It’s that which really sticks in my craw. There are more than enough great fights (both as a fan and in regards to talent) at 175lbs for Cleverly to have, even if Dawson and Hopkins stay away from him. WBA champion Shumenov throws with power and evil intent, IBF champion Tavoris Cloud is a wrecking ball of a fighter, arguably the most destructive man at the weightclass, the former WBA champion (and much robbed) Gabriel Campillo puts together some of the most beautiful combinations of punches in the division, Adrian Diaconu is a monster coming forward and former RING champion Jean Pascal is athleticism personified, speed and power at his finger tips.

They’re also all beatable. Shumenov is a crude puncher who throws little but haymakers. He may have power but across their two bouts Campillo showed his limitations when he cannot land. Campillo also showed that while Cloud can destroy anyone if he he pushed back, his head snapped side to side by punches, put onto the back foot by combinations, forced into his shell he becomes a quarter of the fighter he once was… and Cleverly throws some very nice combinations. Campillo himself has a bad habit of admiring his own work instead of stepping on the gas, Pasca throws every punch looking for the knockout and tires himself out when doing s as his two bouts with Hopkins and brawl with Froch demonstrated. Diaconu might be a monster coming forward but Dawson showed he can be discouraged and Cleverly has not just stood up to but also handily beaten that type of fighter before in Murat (seen here) and Brancalion (seen here). Those are all winnable fights that would be both better to watch and mean more in terms of respect then the likes of Karpency and Krasniqi.

I hate to see young boxers not improve and, world champion or not, at 25 Cleverly should still be improving. Put simply, he hasn’t, at worst stagnating if not actively regressing as a fighter. His defence is no better than it was three years ago, with him still being far too easy to hit and rarely either moving his head or blocking effectively. His power, which once appeared to finally be coming through has likewise seemed to have faltered. I just don’t think he’s a better fighter than he was when he was tearing up the domestic and European scenes.

Likewise, I hate to see someone’s opposition get worse. The best fighter Cleverly has ever faced is still Murat and frankly, I’m not sure his recent opponents have been better than those he was taking on for the Commonwealth title or Brancalion. Cleverly’s matchmaking is coming across as pretty similar to Warren’s other UK world champion Ricky Burns, who faced three people who shouldn’t have been in the ring with him for his defences of his WBO 130lbs title… with the difference being that Cleverly was a much better fighter at domestic level ten Burns but that Burns had a near career defining win over Roman Martinez to win the belt.

As boxing fans our instinctive reaction is to always view the alphabet soup organisations as being in the wrong. We’re normally right; the mandatory system in question here often leads to undeserved title shots (see John Ruiz and Rahman at HW who seemingly get/got a title shot on demand through playing the sanctioning bodies game). But sometimes they do get it right. For a simple example, Paul Williams, flawed as he is, would have struggled to get onto the world stage if he has not been in a position to demand Margarito faced him rather than face Cotto.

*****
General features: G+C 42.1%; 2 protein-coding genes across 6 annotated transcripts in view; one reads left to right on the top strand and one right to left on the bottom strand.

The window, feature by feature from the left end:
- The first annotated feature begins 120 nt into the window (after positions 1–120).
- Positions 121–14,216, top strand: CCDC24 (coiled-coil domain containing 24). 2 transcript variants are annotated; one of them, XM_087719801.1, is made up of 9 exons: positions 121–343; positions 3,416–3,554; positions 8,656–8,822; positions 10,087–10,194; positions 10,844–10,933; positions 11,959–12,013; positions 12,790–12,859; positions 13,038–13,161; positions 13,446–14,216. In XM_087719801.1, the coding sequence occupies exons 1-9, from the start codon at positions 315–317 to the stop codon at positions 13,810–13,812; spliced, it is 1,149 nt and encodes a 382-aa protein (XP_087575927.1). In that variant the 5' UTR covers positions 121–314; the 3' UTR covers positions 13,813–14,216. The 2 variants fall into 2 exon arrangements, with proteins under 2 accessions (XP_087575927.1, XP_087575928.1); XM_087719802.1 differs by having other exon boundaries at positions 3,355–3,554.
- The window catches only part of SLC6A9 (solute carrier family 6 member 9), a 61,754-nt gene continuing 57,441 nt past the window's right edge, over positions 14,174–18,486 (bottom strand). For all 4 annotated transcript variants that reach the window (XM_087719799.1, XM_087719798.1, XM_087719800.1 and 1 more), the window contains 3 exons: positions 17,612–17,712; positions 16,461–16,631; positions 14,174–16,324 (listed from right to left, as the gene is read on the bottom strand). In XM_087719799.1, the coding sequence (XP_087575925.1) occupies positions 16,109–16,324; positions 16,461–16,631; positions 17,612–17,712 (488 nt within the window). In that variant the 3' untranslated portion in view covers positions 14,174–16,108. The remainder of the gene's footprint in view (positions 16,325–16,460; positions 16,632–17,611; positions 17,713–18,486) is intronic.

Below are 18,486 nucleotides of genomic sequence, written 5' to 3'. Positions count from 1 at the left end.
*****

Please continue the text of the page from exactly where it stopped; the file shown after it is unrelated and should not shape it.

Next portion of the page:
175lbs has already been cursed by fighters using (and abusing) the sanctioning orgs. Chad Dawson led both Diaconu and Cloud on a merry little dance while they were his mandatory opponents, ducking both for a several years and eventually dropping the belt rather than face either of them. It was only through necessity that he faced a badly faded Daiconu… and the chances of him getting in the ring with Cloud are pretty slim. Diaconu spent what little was left of his prime hopelessly waiting for a title shot and Cloud, already inactive because of his (poor) choice of promoters, spent time when he should have been improving instead sat at home wondering what would happen.

This right here, this was example of the mandatory system working, of a champion not being able to take on soft-touch after soft-touch and of a deserving fighter who’s just a little bit dangerous but doesn’t have huge promotional backing getting the shot he deserves.

But it’s not going to happen.

Even when they do something right, alphabet soup sanctioning bodies can’t help but get it wrong once again.

I’m sure we’ll hear more noises about Cleverly facing Hopkins once this bout ends (with Cleverly almost certainly winning). I’m sure they’ll be talk of the 50,000 fans Cleverly could get in the Millennium Stadium (which I doubt, but here’s to hoping) and how no-where in America could offer that (although Canada possibly could). We’ll hear about the great offer Warren’s side has made to Hopkins and Golden Boy.

It may happen.

Or more likely we get the Bellew rematch…

2 thoughts on “When a title shot isn’t a title shot… is a title shot.

  1. Pingback: Cleverly gets title defence scrapped by the WBO... and then reinstated again. - Sherdog Mixed Martial Arts Forums

  2. Pingback: Brook vs Senchenko: Preview and Prediction | Slip the Jab